Boardroom attitudes to the press and media vary hugely but they usually fall into three categories.
Many business owners and directors choose to avoid dealing with the press and media. Unaccustomed to answering questions from journalists, they fear the unknown and worry about the damage that can be done to companies and brands by negative coverage.
Directors may also find themselves thrust into the spotlight, often at short notice and not at a time of their own choosing. They ”muddle through” to use a phrase I have heard frequently. Unprepared for questions from journalists, they are often dissatisfied with the resulting coverage.
There are also company directors who are very comfortable in the media spotlight. They will seek out opportunities to talk about their company, brand and products and the sector they are involved in. They are usually rewarded with positive coverage and increased profile, which can lead to increased sales.
What is the difference between them? There is no doubt that media training plays a hugely significant role in helping directors develop into confident and capable performers. Training helps to demystify what journalists are looking for and equips people with the skills to deal with the trickiest of questions.
When you are dealing with the media it is essential to retain control. If you receive a call from a journalist it is important that you ask questions to establish the facts. The five Ws are a good starting point:
Who? Who reads the publication or watches or listens to the programme? Who will be asking the questions? Who else is taking part?
What? What are you expected to talk about? What do you know about the subject? ? What type of article or report – feature, news, radio television, online – is it?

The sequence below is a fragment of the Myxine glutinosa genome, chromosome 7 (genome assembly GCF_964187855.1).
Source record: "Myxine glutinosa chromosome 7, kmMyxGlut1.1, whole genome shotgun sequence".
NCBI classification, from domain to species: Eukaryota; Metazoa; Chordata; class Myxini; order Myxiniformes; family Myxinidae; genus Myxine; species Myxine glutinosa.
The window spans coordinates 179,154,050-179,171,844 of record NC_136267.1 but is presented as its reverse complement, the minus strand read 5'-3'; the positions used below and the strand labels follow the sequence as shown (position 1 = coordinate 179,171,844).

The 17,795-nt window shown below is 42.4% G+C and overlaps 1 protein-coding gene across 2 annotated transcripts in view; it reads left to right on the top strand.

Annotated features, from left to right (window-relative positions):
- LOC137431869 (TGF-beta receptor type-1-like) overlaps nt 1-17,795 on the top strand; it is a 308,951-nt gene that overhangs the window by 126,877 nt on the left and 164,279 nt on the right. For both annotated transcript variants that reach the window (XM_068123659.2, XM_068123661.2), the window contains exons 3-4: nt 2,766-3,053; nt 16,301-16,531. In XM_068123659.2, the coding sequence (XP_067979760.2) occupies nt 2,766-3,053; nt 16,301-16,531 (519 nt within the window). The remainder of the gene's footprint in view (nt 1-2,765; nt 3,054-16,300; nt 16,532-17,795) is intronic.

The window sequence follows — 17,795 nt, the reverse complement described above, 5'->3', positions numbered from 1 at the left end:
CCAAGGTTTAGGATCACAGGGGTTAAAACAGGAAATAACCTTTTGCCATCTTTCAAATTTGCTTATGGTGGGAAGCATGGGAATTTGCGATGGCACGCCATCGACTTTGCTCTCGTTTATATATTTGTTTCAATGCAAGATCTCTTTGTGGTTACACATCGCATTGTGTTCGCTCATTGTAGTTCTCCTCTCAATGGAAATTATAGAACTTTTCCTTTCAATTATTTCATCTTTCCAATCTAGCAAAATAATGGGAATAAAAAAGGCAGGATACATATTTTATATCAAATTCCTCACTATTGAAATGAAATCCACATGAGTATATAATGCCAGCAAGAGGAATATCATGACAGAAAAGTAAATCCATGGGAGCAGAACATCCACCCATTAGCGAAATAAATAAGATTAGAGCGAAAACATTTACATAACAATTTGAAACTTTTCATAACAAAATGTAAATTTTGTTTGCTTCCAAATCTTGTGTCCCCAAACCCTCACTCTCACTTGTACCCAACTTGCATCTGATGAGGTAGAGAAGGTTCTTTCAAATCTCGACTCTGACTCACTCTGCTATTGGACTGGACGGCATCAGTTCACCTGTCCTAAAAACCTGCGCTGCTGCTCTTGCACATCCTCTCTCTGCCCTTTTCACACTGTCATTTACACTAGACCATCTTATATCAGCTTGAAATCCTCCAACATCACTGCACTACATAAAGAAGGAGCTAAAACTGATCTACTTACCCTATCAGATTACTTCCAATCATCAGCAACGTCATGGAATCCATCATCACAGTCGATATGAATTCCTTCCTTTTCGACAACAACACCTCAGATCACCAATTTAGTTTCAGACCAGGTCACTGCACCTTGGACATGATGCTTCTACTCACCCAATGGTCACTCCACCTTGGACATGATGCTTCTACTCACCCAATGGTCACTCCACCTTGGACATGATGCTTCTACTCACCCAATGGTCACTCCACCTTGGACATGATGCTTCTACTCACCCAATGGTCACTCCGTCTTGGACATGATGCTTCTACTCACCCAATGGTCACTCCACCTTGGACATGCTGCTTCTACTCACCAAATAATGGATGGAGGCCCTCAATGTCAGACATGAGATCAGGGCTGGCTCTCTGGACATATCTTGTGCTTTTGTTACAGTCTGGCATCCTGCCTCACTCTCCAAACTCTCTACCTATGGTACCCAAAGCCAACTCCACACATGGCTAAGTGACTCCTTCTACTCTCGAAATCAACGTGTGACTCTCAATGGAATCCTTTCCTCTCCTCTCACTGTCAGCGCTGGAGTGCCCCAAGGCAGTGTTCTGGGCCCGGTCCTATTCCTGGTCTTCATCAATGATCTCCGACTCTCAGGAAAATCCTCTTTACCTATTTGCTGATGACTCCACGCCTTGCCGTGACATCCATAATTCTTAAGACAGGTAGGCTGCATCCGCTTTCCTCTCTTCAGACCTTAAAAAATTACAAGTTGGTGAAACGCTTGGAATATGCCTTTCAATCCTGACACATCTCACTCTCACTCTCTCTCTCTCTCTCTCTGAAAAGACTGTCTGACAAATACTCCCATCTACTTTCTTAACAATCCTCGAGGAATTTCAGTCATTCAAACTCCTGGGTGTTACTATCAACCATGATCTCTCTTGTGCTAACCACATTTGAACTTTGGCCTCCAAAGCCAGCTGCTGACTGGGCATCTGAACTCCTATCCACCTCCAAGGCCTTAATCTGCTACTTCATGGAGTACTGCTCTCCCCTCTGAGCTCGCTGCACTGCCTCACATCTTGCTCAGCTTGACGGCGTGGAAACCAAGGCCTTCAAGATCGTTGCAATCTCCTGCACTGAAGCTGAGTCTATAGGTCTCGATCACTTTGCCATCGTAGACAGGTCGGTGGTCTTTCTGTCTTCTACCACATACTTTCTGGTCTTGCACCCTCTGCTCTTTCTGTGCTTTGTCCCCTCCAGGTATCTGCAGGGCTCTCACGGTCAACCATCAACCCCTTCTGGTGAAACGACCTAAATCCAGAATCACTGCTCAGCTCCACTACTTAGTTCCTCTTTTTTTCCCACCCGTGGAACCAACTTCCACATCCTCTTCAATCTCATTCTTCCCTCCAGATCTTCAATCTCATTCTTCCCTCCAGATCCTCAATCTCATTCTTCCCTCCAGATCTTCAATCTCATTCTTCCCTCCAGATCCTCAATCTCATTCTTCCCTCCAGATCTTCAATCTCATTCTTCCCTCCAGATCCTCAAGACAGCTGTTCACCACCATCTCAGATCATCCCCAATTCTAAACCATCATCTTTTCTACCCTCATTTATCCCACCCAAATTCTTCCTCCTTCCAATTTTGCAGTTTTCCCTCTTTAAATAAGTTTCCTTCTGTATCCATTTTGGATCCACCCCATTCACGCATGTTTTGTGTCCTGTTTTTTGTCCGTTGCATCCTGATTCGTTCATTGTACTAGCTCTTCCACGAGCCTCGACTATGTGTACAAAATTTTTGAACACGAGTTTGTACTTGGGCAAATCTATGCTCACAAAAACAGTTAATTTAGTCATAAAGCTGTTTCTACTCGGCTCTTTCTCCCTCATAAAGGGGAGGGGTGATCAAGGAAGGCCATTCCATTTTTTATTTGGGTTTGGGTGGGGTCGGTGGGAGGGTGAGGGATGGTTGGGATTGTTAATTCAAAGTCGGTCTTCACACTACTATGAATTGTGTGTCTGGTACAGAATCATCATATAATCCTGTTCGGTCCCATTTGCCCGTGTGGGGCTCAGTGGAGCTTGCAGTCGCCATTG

Why? If the enquiry is not specific to your company, why have they approached you? Why now?
Where? Where will the interview take place? Will it be over the telephone, face to face, in a studio or on location?
When? When is the interview scheduled? Will it be live or pre-recorded? When will the item be printed or broadcast or appear online?
You should only agree to take part in an interview when you are satisfied with the answers.
Tell your own story
Companies will often decide to go on the front foot when they have a positive story to tell. Nowadays, the traditional press release has limited reach. Think about embedding videos to help tell your story. Most newspapers and many trade publications have an online presence where they will add video clips and will often use them on their social media platforms too, offering a massive reach.
Remember that good journalists are likely to want more information than is included in the press release. Business journalists will need facts and figures – sales and profit – before they will usea story.
Prepare – Practice – Perform
The old adage – Fail to prepare, prepare to fail – remains very relevant for media interviews. Company owners will usually seek guidance from professional advisers e.g. lawyers and accountants before embarking on a course of action. A session with media advisers is equally important before any engagement with journalists.